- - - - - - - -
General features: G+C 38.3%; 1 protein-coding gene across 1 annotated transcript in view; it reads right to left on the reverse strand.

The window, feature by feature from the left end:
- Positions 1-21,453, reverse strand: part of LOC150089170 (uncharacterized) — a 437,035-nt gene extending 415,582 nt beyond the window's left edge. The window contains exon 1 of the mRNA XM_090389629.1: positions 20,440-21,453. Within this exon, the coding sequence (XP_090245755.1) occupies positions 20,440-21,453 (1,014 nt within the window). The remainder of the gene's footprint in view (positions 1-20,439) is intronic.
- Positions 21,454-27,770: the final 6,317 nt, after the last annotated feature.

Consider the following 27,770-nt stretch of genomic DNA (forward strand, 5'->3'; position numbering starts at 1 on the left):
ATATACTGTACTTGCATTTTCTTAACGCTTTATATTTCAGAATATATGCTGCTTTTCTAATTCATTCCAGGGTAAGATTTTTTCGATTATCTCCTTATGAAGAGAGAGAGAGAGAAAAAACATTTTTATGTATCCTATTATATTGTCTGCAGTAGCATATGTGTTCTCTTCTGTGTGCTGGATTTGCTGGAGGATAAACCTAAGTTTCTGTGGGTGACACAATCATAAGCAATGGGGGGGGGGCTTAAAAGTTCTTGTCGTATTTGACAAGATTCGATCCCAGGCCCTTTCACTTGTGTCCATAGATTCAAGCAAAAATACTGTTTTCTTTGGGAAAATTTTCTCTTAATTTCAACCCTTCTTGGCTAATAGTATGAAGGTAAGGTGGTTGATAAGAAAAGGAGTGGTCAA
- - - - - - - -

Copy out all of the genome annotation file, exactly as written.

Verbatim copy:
General features: G+C 38.3%; 1 protein-coding gene across 1 annotated transcript in view; it reads right to left on the reverse strand.

The window, feature by feature from the left end:
- Positions 1-21,453, reverse strand: part of LOC150089170 (uncharacterized) — a 437,035-nt gene extending 415,582 nt beyond the window's left edge. The window contains exon 1 of the mRNA XM_090389629.1: positions 20,440-21,453. Within this exon, the coding sequence (XP_090245755.1) occupies positions 20,440-21,453 (1,014 nt within the window). The remainder of the gene's footprint in view (positions 1-20,439) is intronic.
- Positions 21,454-27,770: the final 6,317 nt, after the last annotated feature.

Consider the following 27,770-nt stretch of genomic DNA (forward strand, 5'->3'; position numbering starts at 1 on the left):
ATATACTGTACTTGCATTTTCTTAACGCTTTATATTTCAGAATATATGCTGCTTTTCTAATTCATTCCAGGGTAAGATTTTTTCGATTATCTCCTTATGAAGAGAGAGAGAGAGAAAAAACATTTTTATGTATCCTATTATATTGTCTGCAGTAGCATATGTGTTCTCTTCTGTGTGCTGGATTTGCTGGAGGATAAACCTAAGTTTCTGTGGGTGACACAATCATAAGCAATGGGGGGGGGGCTTAAAAGTTCTTGTCGTATTTGACAAGATTCGATCCCAGGCCCTTTCACTTGTGTCCATAGATTCAAGCAAAAATACTGTTTTCTTTGGGAAAATTTTCTCTTAATTTCAACCCTTCTTGGCTAATAGTATGAAGGTAAGGTGGTTGATAAGAAAAGGAGTGGTCAA